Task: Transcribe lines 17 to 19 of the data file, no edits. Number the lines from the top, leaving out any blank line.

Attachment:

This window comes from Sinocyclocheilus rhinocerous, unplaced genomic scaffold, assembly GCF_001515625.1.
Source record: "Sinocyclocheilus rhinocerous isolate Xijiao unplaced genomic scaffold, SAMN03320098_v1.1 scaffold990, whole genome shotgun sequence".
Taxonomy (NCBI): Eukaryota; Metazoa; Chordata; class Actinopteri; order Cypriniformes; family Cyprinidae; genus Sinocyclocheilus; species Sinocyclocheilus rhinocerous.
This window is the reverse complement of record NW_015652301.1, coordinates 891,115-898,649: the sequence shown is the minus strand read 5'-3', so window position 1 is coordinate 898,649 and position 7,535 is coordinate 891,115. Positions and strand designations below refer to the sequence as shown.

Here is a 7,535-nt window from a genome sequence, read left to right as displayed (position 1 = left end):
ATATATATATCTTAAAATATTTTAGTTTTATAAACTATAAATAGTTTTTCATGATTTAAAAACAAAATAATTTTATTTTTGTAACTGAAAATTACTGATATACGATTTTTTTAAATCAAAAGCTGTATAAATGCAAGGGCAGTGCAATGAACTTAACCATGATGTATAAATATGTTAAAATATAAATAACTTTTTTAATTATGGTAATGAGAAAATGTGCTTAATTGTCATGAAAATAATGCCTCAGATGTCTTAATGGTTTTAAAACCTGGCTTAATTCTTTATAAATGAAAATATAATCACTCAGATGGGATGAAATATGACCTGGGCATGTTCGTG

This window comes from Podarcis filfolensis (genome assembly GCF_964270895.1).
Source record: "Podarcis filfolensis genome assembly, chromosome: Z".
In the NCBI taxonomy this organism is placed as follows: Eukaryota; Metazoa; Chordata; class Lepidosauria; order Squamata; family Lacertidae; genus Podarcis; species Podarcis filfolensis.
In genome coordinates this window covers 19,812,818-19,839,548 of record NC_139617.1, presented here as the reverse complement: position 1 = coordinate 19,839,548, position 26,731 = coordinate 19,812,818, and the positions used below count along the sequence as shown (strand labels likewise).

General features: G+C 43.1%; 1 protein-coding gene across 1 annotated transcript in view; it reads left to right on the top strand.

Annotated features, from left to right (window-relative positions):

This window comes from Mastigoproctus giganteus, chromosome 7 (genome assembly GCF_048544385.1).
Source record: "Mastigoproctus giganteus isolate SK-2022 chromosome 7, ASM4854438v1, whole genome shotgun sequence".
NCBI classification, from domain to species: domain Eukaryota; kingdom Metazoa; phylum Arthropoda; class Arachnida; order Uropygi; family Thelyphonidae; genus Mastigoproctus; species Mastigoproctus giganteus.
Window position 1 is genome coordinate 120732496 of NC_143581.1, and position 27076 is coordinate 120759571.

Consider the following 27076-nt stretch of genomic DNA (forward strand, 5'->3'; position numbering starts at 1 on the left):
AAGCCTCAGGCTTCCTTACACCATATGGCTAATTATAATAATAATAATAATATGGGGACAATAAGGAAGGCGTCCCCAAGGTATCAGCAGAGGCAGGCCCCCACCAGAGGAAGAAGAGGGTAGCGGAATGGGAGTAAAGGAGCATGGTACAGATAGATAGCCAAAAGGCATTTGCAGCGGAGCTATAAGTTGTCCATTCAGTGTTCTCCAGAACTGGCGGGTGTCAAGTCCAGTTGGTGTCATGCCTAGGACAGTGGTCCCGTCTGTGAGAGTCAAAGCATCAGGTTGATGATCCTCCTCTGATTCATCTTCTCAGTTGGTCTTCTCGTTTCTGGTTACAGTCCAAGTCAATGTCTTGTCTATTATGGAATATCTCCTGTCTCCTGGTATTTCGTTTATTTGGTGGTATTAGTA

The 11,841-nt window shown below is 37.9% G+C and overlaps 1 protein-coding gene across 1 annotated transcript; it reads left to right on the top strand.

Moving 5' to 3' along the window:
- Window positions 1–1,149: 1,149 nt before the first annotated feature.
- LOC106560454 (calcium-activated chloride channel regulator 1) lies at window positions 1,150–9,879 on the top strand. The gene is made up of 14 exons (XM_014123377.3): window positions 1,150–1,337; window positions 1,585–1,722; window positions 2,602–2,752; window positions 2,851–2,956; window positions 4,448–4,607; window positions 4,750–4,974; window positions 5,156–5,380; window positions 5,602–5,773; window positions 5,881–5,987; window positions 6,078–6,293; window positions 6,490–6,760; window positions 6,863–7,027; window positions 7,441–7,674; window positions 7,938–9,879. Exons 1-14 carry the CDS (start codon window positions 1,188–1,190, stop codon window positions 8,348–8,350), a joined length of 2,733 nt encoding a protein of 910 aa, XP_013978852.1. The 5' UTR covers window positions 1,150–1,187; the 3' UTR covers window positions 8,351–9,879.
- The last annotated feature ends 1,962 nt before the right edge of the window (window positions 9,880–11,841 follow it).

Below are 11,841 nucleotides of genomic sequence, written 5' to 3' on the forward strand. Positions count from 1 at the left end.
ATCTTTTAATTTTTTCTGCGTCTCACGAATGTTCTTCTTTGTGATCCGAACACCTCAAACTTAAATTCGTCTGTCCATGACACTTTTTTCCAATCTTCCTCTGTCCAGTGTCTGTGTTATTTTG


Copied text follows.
Consider the following 27076-nt stretch of genomic DNA (forward strand, 5'->3'; position numbering starts at 1 on the left):
AAGCCTCAGGCTTCCTTACACCATATGGCTAATTATAATAATAATAATAATATGGGGACAATAAGGAAGGCGTCCCCAAGGTATCAGCAGAGGCAGGCCCCCACCAGAGGAAGAAGAGGGTAGCGGAATGGGAGTAAAGGAGCATGGTACAGATAGATAGCCAAAAGGCATTTGCAGCGGAGCTATAAGTTGTCCATTCAGTGTTCTCCAGAACTGGCGGGTGTCAAGTCCAGTTGGTGTCATGCCTAGGACAGTGGTCCCGTCTGTGAGAGTCAAAGCATCAGGTTGATGATCCTCCTCTGATTCATCTTCTCAGTTGGTCTTCTCGTTTCTGGTTACAGTCCAAGTCAATGTCTTGTCTATTATGGAATATCTCCTGTCTCCTGGTATTTCGTTTATTTGGTGGTATTAGTA

The 11,841-nt window shown below is 37.9% G+C and overlaps 1 protein-coding gene across 1 annotated transcript; it reads left to right on the top strand.